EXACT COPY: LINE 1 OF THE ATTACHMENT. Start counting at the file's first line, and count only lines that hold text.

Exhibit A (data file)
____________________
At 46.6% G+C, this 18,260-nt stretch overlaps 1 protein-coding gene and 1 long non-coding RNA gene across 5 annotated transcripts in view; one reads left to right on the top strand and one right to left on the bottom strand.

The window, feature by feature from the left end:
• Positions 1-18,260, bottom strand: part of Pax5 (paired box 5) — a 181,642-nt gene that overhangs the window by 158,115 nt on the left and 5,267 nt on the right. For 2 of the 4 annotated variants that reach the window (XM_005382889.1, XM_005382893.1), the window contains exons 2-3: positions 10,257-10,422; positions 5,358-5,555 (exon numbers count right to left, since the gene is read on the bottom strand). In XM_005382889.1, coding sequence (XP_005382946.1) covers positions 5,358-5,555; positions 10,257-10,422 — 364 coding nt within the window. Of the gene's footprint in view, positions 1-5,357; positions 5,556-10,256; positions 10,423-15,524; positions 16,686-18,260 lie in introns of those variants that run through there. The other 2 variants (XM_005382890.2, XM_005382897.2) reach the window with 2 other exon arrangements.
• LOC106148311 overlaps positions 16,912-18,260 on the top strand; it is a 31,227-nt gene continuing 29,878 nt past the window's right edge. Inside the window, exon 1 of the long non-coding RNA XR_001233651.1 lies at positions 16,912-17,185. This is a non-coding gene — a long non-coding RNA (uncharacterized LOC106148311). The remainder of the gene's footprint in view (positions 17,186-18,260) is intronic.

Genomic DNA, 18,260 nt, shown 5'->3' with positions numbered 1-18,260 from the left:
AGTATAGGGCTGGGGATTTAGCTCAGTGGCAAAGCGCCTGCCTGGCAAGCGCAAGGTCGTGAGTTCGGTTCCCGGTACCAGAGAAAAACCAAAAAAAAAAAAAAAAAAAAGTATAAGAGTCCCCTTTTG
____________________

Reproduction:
At 46.6% G+C, this 18,260-nt stretch overlaps 1 protein-coding gene and 1 long non-coding RNA gene across 5 annotated transcripts in view; one reads left to right on the top strand and one right to left on the bottom strand.